Sunday, October 3, 2010

Burma's elections to test Thai will

Was Kasit's threat to return refugees after the poll a joke?

The general election orchestrated by the Burmese military regime, come November 7, will provide the much needed instruments for all concerned to adopt a variety of exit strategies regarding Naypyidaw. Again, the Burmese generals, especially General Than Shwe, have the correct reading on international hypocrisy and lack of conviction - explaining why they can outlast short-lived global sentiment and repeatedly deploy the same strategies over and over again. Just take as an example the latest measure to free opposition leader, Aung San Suu Kyi - a week after the poll.

Western countries which used to preach democracy and human rights are now in limbo because Burma is opening up with new plans to run the country with those same generals in civilian clothes. After more than two decades of engagement, they are suffering from severe fatigue related to Burma. Like Asean, they all want out of the quagmire as soon as possible. The love-hate poll has indeed become a necessary evil for all. After all, both the US and Europe want to do business and invest in Burma's energy sector and counter China's influence inside the country. Deep down, the generals' flirting with nuclear proliferation also worries the Western powers.

Doubtless, Burma - as it understands the helplessness of both regional and international communities - is astutely playing real politics. The final stage of the seven-point roadmap of installing a regime with new clothes could be accomplished within this year. It's regrettable the international community does not have an audacity of purpose and perseverance like the Burmese generals.

But the most disturbing aspect of all these exit strategies is the Thai attitude towards post-election Burma. Foreign Minister Kasit Piromya told a US audience recently that Thailand had a plan to repatriate Burmese refugees and those in exile back to Burma. He said that the Thai government would even assist in their return to "half-democratic" Burma. Kasit, who used to be one of the strongest champions of Burmese in exile here, must be kidding saying that in front of a Washington audience. Obviously, he is testing local and international opinion regarding the future of an estimated four-million Burmese living in various capacities and status.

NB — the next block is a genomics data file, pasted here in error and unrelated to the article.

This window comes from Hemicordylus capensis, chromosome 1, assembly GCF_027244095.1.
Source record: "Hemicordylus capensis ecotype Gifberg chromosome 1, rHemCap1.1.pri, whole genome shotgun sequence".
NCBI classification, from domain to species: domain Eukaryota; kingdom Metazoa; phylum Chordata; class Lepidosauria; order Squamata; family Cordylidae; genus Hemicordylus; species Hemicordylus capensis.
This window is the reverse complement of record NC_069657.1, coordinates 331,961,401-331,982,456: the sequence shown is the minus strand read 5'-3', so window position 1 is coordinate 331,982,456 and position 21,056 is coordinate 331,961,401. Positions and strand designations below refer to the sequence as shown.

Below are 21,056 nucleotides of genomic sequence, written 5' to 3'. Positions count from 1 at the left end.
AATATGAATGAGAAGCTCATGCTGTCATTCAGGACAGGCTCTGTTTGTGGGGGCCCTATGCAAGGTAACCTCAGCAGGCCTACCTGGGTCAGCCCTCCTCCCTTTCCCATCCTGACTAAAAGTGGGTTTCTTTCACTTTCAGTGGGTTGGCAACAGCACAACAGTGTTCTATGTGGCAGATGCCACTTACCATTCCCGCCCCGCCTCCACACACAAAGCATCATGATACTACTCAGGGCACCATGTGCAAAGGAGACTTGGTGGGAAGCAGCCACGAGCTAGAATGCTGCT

Thailand has been a haven for refugees from neighbouring countries since World War II. The Indo-China crisis in the 1970's saw more than three million refugees cross over to Thailand. Somehow we managed it and were given credit for their complete repatriation. By all means, we should continue to extend our hospitality to all of them. Certainly, there are ways to improve the lives of these people and ensure their eventual return to their homelands. However, international support must be forthcoming as the Thai government does not have sufficient resources to maintain them long-term.

The Abhisit government has made clear that it respects human rights and integrity of all concerned, including those residing in Thailand. The prime minister must make sure he follows every word he has uttered in the past. He should reiterate this message during his one-day visit to Burma on October 11 to impress on Burmese junta leaders that the world and Asean are watching the upcoming poll. Thailand, under his leadership, must not and should not tolerate any undemocratic exercise in Burma that would eventually lead to cross-border problems. The Nation, Bangkok

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